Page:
Google AI chief Jeff Dean sparks cries of hypocrisy as he urges marginalized groups to work with its researchers: 'After what you did to Timnit?'

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  • Google's AI chief urged people from marginalized groups to link up with the tech firm's researchers.

  • Jeff Dean's tweet was seen as hypocritical due to the firm's spats with two ex-AI leads at Google.

  • Timinit Gebru, one ex-lead, cited a diversity report that showed attrition in minority women at Google.

  • See more stories on Insider's business page.

Google's lead exec for artificial intelligence sparked an online backlash after encouraging students from historically marginalized groups to apply to a mentorship program at the company, despite an ongoing feud with his team's former ethics leads.

On Saturday, senior vice president of Google Research and Health Jeff Dean posted a tweet encouraging people from "historically marginalized groups" to apply to the firm's CSRMP (Computer Science Research Mentorship Program) scheme, which matches students with current Googlers in order to help them pursue their research interests. Dean said there were hundreds of researchers at Google AI who were "excited" to work with would-be candidates.

Jeff Dean deleted tweet
The tweet sent by Google's AI chief Jeff Dean. Twitter

But dozens of experts in the AI field jumped into Dean's replies to highlight Google's as-yet-unresolved spats with two of its own ex-senior artificial intelligence researchers.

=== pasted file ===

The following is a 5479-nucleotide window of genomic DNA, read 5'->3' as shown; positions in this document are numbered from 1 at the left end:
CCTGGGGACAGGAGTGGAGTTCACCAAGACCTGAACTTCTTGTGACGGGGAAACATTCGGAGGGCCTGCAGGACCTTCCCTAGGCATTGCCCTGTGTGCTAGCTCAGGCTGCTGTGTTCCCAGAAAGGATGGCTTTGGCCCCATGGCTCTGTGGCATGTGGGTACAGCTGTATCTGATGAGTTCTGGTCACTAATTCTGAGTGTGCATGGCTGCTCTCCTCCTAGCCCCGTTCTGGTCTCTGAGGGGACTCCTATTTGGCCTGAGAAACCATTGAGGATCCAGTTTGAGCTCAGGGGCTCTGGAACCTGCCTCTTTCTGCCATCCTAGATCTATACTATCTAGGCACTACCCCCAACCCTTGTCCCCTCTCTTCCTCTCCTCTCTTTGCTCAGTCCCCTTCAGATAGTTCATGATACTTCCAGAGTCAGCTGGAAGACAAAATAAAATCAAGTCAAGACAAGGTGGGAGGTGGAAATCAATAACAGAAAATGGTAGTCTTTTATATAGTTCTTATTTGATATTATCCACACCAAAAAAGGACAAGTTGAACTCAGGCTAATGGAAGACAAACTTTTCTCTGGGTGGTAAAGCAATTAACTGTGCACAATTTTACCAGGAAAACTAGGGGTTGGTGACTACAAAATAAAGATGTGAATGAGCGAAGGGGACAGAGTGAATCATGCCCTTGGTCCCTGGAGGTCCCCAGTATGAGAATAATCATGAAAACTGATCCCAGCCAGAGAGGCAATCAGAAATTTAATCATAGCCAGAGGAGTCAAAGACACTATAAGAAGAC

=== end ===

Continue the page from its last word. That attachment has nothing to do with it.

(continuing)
Dean hit the headlines in December 2020 following a public fallout with the company's ethical AI co-lead Timnit Gebru, a Black woman, who claims she was fired after co-authoring a paper on the risks for the tech to reproduce human biases. Her team leader, Margaret Mitchell, was ousted two months later.

Ali Alkhatib, director of the Center for Applied Data Ethics at the University of San Francisco, responded to Dean: "Jeff, it's been hardly more than 6 months since you fired Timnit and then Margaret for reasons that strained credulity & fell apart under the most basic scrutiny.

"You can't possibly seriously expect me or anyone else familiar with this matter to send people your way, can you?"

Julien Cornebise, a former team lead at Google's AI division DeepMind, also criticized Dean asking "how daft do you think people are?"

Meanwhile, Ayodele Odubela, founder and CEO of FullyConnected, a platform used to promote inclusion of Black professionals in AI, lashed out at Dean, writing: "Oh get the f*** out to there with that s***."

She added: "You cannot genuinely encourage marginalized students if you don't take accountability for unjustly firing Timnit."

Another anonymous user added: "After what you did to Timnit? I don't think so."

The hostility is indicative of the challenge Google faces in rebuiling trust among the AI community. Even those who work at Google have called for the firm to commit to "academic integrity" in the wake of Gebru and Mitchell's departures.

Gebru herself also responded, retweeting Dean with the words: "Have you seen your latest diversity report?" A recent internal study published by Google found that a growing proportion of Black, Native American, and Asian women had quit the company.

She added: "Do you remember us asking for 'mentorship'? Or is it that you know this doesn't do sh*t while continuing to destroy the #1 thing we asked for, psychological safety?"

Google's Dean later deleted the tweet, before going on to post an array of other machine learning and artificial intelligence programs.

Insider approached Google for comment.

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